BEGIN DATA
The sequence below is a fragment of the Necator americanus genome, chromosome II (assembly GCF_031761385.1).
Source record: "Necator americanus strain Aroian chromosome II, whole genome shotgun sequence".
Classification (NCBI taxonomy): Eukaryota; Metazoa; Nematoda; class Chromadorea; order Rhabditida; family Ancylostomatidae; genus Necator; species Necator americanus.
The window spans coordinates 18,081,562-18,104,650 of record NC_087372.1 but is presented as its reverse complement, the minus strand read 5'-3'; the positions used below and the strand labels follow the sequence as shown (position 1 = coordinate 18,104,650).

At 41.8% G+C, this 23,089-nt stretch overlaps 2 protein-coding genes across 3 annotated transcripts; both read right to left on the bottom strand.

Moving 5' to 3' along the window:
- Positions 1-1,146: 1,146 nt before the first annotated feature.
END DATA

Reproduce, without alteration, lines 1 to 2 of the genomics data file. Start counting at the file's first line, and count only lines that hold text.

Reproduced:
The sequence below is a fragment of the Necator americanus genome, chromosome II (assembly GCF_031761385.1).
Source record: "Necator americanus strain Aroian chromosome II, whole genome shotgun sequence".